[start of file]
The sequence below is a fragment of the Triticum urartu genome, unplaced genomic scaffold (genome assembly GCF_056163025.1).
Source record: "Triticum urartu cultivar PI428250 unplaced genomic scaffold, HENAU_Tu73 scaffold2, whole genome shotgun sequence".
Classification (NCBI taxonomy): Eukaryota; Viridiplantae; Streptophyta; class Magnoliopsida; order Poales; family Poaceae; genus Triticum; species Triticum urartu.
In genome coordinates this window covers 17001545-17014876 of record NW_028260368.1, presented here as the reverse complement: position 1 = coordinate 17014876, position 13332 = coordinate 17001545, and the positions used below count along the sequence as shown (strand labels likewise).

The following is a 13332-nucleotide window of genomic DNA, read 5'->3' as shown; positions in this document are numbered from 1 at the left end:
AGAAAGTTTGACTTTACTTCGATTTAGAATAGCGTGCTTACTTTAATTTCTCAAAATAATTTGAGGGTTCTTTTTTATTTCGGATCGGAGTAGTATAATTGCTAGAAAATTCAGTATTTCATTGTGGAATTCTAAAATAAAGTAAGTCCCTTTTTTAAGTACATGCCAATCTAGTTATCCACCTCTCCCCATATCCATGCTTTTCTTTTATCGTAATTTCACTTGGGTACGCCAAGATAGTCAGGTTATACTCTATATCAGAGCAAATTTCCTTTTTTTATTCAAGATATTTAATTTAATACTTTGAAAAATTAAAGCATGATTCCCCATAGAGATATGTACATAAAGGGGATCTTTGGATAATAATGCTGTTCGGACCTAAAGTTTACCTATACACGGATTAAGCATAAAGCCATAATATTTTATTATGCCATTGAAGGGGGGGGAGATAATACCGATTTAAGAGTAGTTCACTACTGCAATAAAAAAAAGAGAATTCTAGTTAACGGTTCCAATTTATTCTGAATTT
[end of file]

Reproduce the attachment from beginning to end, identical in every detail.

The sequence below is a fragment of the Triticum urartu genome, unplaced genomic scaffold (genome assembly GCF_056163025.1).
Source record: "Triticum urartu cultivar PI428250 unplaced genomic scaffold, HENAU_Tu73 scaffold2, whole genome shotgun sequence".
Classification (NCBI taxonomy): Eukaryota; Viridiplantae; Streptophyta; class Magnoliopsida; order Poales; family Poaceae; genus Triticum; species Triticum urartu.
In genome coordinates this window covers 17001545-17014876 of record NW_028260368.1, presented here as the reverse complement: position 1 = coordinate 17014876, position 13332 = coordinate 17001545, and the positions used below count along the sequence as shown (strand labels likewise).

The following is a 13332-nucleotide window of genomic DNA, read 5'->3' as shown; positions in this document are numbered from 1 at the left end:
AGAAAGTTTGACTTTACTTCGATTTAGAATAGCGTGCTTACTTTAATTTCTCAAAATAATTTGAGGGTTCTTTTTTATTTCGGATCGGAGTAGTATAATTGCTAGAAAATTCAGTATTTCATTGTGGAATTCTAAAATAAAGTAAGTCCCTTTTTTAAGTACATGCCAATCTAGTTATCCACCTCTCCCCATATCCATGCTTTTCTTTTATCGTAATTTCACTTGGGTACGCCAAGATAGTCAGGTTATACTCTATATCAGAGCAAATTTCCTTTTTTTATTCAAGATATTTAATTTAATACTTTGAAAAATTAAAGCATGATTCCCCATAGAGATATGTACATAAAGGGGATCTTTGGATAATAATGCTGTTCGGACCTAAAGTTTACCTATACACGGATTAAGCATAAAGCCATAATATTTTATTATGCCATTGAAGGGGGGGGAGATAATACCGATTTAAGAGTAGTTCACTACTGCAATAAAAAAAAGAGAATTCTAGTTAACGGTTCCAATTTATTCTGAATTT